Verse > Anthologies > Henry Wadsworth Longfellow, ed. > Poems of Places > England
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Henry Wadsworth Longfellow, ed.  Poems of Places: An Anthology in 31 Volumes.
England: Vols. I–IV.  1876–79.
 
London
Holland House
Thomas Tickell (1685–1740)
 
(From An Epistle)

THOU hill, whose brow the antique structures grace,
Reared by bold chiefs of Warwick’s noble race,
Why, once so loved, whene’er thy bower appears,
O’er my dim eyeballs glance the sudden tears!
How sweet were once thy prospects fresh and fair,        5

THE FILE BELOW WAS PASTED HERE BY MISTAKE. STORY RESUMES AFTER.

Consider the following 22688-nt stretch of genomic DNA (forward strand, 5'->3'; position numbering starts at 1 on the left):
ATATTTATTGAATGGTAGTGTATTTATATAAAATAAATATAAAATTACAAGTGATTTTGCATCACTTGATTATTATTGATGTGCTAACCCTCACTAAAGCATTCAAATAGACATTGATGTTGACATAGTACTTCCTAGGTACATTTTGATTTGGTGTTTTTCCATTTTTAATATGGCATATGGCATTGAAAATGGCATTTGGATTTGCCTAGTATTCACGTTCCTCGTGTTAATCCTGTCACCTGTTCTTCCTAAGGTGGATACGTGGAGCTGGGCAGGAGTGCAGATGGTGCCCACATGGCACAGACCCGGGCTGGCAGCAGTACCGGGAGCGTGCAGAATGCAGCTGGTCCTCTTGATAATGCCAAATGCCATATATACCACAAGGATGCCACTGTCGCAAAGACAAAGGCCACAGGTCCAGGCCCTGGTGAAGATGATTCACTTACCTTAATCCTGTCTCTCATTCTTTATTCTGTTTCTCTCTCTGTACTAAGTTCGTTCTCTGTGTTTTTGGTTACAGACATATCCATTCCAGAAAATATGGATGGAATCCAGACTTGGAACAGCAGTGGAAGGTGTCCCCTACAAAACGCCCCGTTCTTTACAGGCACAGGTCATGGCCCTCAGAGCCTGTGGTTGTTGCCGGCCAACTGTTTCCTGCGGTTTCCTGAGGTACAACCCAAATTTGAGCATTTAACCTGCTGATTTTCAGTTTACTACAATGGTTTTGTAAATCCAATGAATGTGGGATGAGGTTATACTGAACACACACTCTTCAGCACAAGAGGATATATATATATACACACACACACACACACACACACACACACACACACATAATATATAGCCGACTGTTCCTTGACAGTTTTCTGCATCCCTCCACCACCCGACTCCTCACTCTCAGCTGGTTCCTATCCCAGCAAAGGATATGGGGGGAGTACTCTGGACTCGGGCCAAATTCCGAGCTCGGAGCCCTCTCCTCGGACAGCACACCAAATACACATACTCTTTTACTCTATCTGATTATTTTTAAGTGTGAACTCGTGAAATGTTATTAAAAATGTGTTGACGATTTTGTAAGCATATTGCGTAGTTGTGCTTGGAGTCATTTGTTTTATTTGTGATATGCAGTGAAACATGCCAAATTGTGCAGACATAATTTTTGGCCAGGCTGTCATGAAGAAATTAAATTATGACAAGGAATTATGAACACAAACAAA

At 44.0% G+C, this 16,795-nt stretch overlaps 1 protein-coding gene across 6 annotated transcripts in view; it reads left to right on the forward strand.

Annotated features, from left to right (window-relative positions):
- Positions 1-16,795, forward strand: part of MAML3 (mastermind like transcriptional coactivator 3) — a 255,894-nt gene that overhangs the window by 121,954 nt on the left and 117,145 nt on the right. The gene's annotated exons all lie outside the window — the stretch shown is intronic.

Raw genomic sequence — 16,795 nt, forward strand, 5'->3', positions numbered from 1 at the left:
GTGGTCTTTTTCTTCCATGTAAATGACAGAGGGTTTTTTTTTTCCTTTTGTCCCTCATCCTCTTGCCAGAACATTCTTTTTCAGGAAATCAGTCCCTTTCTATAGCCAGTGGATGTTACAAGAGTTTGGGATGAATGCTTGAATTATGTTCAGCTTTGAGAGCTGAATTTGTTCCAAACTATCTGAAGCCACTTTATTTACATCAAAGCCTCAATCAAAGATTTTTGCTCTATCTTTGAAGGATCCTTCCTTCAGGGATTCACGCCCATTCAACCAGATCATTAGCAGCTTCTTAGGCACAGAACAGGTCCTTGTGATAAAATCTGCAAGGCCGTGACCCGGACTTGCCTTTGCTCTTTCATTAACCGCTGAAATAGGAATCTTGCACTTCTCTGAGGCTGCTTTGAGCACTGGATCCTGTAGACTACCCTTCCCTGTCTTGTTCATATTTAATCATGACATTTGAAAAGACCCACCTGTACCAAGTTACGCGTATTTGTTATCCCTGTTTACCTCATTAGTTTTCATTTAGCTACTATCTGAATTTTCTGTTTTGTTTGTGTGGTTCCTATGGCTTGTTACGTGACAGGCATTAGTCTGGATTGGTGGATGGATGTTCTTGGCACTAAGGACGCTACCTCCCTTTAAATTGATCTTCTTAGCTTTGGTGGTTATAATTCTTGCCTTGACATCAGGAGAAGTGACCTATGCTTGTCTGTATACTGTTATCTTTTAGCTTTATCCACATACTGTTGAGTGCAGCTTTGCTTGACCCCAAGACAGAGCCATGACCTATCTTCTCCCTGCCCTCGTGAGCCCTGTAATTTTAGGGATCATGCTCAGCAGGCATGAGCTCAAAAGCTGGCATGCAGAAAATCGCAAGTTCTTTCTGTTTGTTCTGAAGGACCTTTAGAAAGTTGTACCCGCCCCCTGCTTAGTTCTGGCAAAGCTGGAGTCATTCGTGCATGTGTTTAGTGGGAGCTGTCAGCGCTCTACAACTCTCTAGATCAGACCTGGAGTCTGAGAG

Thy sloping walks and unpolluted air!
How sweet the glooms beneath thy aged trees,
Thy noontide shadow and the evening breeze!
His image thy forsaken bowers restore;
Thy walks and airy prospects charm no more;        10
No more the summer in thy glooms allayed,
Thy evening breezes, and thy noonday shade.
  From other ills, however fortune frowned,
Some refuge in the Muse’s art I found;
Reluctant now I touch the trembling string,        15
Bereft of him who taught me how to sing;
And these sad accents, murmured o’er his urn,
Betray that absence they attempt to mourn.
 
 
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